Then came King Lear, starring the incredible Derek Jacobi. The set was very minimalist, so your imagination had to take you to the locale: the rainstorm was one of those amazing stunts that will stick in my mind. Of course the acting was up to Jacobi's standard, with Gina McKee's Goneril reminding me a little of her Irene Forsythe. The other sisters were credible, but the real drama was the Edmund/Edgar conflict, with Edmund chewing what scenery there was and Edgar quietly going about his business.

Finally, there was kd lang previewing her new album at La Poisson Rouge. Despite a long wait to get into the venue, and the overheated space, it was so worth it. She's in good voice, and the intimate setting highlighted that. Having seen her at much larger spaces (Radio City, for example), I can say that the smaller space is better. So if you have the option, grab it. And kd? She could sing the phone booth and sound incredible. It's still one of the great puzzles that she's not a bigger star than she is.

Finally, we come to May and War Horse. Sniff! The story is obvious, with the big emotional moments telegraphed from miles away. Since this is based on a children's book, there's little subtlety. And yet... somehow, it works. Yes, those are puppets (amazing puppets, but puppets all the same) on stage. And yes, the message hits you over the head. But if you don't respond to the show, well, there's something wrong with you. My favorite puppet was actually the goose, which was really one of those push toys the children have, but within a few moments the goose had become real. I went with Thing One and another friend; the friend and I were in tears, as was most of the audience, while Thing One was dry-eyed. Says a lot about Thing One, doesn't it? And I honestly believe that the Speilberg movie version will lack that emotional punch, so come to NYC and see the play instead.

This fall is currently a little sparse, with Blondie at the Highline my only current plans.  However, one never knows... and Thing One did want to see a lot of ballet last year.  Maybe this year, we will.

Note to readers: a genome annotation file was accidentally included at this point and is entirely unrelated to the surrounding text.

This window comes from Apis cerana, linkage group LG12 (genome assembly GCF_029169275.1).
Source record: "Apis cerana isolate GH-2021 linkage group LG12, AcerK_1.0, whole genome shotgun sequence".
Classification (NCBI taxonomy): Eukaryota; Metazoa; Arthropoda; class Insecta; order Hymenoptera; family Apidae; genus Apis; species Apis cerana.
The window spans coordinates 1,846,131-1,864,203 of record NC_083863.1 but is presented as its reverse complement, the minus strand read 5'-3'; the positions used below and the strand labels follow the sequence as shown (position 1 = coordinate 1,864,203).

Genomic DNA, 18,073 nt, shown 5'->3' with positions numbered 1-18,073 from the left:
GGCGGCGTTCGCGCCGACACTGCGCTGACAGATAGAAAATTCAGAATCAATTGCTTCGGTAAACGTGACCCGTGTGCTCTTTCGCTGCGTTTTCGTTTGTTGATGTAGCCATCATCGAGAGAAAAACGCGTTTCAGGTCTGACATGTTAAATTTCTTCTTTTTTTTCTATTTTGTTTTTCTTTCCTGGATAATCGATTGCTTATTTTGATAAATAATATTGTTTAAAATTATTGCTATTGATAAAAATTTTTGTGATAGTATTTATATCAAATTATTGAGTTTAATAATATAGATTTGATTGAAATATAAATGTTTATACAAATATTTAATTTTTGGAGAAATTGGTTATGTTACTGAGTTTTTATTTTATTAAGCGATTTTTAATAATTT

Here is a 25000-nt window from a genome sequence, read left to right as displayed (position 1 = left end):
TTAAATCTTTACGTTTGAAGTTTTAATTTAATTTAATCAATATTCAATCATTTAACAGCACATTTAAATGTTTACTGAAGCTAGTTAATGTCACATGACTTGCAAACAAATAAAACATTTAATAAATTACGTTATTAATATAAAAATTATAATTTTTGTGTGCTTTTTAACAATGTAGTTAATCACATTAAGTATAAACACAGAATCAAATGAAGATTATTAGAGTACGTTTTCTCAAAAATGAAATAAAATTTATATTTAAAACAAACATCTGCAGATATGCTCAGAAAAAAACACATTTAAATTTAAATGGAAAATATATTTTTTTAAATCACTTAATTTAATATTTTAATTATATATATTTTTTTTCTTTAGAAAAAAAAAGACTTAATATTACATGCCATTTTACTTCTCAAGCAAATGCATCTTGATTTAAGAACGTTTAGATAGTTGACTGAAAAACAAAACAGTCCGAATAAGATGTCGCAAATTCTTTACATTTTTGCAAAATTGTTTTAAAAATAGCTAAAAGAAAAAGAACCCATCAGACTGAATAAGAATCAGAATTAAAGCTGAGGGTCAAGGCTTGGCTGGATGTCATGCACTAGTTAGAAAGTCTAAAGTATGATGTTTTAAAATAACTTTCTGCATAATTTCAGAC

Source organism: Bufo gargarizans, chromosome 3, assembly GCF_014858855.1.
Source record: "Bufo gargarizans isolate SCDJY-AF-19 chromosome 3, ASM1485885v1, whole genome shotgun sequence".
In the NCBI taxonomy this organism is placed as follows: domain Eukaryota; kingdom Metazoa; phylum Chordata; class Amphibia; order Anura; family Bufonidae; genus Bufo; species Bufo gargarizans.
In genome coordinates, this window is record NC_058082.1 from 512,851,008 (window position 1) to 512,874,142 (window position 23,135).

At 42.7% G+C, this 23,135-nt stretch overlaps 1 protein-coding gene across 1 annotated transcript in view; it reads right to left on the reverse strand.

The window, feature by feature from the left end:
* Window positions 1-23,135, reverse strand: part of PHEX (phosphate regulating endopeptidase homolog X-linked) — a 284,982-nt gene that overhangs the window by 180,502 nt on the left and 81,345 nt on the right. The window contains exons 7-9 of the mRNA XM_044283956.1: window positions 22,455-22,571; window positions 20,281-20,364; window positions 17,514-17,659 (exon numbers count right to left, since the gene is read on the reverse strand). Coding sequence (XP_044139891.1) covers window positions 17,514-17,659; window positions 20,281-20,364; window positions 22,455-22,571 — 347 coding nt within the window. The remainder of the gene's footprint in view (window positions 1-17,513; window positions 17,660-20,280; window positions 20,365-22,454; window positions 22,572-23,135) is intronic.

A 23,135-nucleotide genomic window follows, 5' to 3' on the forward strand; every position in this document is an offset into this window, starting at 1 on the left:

Notes from Mt. Bookpile

Not as stellar a quarter as last quarter - "only" 48 books read. And, of course, going to ALA added a great number of books to Mt. Bookpile so I'd better get reading! Of course, all reviews are over on Killin' Time Reading...


Children's/Young Adult
Science Fiction/Fantasy


Cue Lena Lovich!

I've got a new toy:

What was that about demolishing Mt. Bookpile?


A now-that-summer's-here PSA

Coincidentally, this evening I was purchasing groceries and overheard the following conversation between the check-out girl and the bagger:

Check-out Girl: are we really going to Jones Beach later?  because if we are, I need to get some suntan lotion
Bagger: Oh, I've got some
Check-out Girl: It can't have high SPF because I want to tan - I'm so pale

Me: NOooooooo!  I just got back from having two biopsies at the dermatologist; last time I tanned was over 30 years ago and now's when I'm seeing the damage.

Friends don't let friends tan.  Seriously.


Book semi-rant

I recently read a book, The Borrower, that disturbed me. Not in a good way (as Drought did for several students I loaned my ARC to), but in that angry way that made me feel that some of my time had been wasted.

Why? Because I just didn't buy the premise. An English teacher friend said that fiction only works if you buy the premise, believe the world created. For example, Ethan Frome didn't work for me because the idea of suicide-by-toboggan just isn't credible. That small – but critical – part of the book ruined the rest of it for me. Anyway, I just couldn't believe Lucy's character. There were several reasons: